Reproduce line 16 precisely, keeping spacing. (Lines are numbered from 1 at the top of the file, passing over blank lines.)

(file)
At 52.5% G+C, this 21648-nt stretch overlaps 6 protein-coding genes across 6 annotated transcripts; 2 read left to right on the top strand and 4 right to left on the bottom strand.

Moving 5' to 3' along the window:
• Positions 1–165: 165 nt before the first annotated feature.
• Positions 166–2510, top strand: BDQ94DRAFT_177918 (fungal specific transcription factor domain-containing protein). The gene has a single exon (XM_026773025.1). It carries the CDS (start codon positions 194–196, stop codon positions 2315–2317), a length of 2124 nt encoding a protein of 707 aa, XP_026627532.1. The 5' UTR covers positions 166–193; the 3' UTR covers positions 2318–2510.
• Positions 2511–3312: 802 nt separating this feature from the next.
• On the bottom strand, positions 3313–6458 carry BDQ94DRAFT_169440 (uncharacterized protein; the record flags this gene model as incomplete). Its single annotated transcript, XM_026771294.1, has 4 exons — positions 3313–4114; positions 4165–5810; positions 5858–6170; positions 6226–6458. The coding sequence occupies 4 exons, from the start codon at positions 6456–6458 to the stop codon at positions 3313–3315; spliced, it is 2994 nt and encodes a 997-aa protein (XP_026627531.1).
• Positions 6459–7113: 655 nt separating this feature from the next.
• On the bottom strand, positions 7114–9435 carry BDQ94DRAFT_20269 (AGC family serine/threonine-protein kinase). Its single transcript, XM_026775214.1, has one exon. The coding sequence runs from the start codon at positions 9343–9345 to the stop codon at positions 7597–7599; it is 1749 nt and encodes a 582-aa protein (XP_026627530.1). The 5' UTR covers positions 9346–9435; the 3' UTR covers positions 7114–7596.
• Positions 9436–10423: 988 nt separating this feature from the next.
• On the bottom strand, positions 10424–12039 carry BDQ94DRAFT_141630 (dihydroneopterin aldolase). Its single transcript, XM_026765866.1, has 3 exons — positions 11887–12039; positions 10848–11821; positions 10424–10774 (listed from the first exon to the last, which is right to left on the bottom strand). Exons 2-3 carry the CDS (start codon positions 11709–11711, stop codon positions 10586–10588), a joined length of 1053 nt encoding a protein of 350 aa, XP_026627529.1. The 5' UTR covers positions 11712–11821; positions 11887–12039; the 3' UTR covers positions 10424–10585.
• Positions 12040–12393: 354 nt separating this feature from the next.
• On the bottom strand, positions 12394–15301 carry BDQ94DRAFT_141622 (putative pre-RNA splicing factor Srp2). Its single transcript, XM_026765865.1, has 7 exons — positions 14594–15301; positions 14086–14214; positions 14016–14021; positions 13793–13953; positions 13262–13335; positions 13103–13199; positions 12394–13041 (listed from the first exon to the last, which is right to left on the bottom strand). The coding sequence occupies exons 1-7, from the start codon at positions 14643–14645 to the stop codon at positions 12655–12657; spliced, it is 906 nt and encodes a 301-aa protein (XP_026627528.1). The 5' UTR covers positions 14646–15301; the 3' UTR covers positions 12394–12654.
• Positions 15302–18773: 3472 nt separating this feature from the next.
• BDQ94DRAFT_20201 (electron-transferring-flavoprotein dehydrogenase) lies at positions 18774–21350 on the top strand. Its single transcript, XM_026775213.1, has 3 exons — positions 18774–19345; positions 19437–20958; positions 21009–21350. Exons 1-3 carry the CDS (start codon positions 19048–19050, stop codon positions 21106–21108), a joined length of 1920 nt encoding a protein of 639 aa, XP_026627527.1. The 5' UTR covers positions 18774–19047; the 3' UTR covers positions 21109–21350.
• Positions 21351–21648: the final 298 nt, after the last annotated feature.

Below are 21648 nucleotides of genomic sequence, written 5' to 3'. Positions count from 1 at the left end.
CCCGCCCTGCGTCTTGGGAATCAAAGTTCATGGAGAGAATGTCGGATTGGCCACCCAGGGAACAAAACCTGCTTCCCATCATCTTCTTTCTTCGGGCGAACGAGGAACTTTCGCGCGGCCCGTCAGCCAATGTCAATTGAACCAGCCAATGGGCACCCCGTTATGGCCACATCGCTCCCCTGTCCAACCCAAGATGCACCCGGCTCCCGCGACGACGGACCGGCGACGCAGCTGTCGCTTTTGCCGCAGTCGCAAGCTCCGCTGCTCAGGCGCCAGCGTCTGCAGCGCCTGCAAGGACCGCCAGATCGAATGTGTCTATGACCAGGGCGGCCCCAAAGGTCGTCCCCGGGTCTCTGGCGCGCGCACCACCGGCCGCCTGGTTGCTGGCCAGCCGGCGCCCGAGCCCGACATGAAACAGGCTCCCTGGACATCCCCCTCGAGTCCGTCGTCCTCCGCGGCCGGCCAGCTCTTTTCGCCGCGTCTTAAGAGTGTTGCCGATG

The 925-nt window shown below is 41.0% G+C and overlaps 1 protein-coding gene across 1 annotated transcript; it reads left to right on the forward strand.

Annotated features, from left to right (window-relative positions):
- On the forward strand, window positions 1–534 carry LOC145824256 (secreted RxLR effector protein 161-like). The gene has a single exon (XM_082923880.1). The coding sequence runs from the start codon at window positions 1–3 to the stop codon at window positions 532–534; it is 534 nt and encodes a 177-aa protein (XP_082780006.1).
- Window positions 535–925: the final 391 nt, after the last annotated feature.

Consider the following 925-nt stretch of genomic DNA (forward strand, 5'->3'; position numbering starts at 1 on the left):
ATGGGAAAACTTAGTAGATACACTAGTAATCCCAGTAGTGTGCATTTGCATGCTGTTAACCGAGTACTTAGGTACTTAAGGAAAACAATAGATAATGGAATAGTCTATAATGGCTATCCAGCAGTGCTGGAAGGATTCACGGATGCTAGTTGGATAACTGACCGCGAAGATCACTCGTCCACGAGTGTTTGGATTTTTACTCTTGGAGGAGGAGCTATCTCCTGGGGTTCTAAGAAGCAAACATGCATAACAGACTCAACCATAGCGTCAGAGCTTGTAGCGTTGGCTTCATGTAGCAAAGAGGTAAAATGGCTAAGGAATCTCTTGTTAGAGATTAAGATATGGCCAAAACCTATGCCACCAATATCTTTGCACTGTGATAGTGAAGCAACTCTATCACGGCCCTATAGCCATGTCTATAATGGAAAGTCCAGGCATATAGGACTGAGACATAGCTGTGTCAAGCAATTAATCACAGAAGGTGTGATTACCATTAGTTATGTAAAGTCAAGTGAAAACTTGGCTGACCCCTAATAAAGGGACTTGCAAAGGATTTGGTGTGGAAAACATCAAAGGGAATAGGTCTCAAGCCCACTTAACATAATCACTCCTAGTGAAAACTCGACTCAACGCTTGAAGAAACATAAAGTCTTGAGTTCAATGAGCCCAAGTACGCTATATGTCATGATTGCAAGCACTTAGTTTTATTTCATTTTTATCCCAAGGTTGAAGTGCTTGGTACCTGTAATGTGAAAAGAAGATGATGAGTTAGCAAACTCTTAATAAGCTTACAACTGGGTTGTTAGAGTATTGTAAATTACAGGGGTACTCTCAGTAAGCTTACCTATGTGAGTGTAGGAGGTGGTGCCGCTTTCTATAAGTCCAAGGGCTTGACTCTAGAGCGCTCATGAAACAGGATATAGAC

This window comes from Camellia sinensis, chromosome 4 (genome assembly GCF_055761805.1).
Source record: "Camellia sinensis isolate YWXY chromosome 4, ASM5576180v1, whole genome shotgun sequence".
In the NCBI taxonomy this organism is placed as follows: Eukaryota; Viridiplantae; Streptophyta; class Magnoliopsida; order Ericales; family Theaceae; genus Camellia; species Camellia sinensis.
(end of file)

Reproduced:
Below are 21648 nucleotides of genomic sequence, written 5' to 3'. Positions count from 1 at the left end.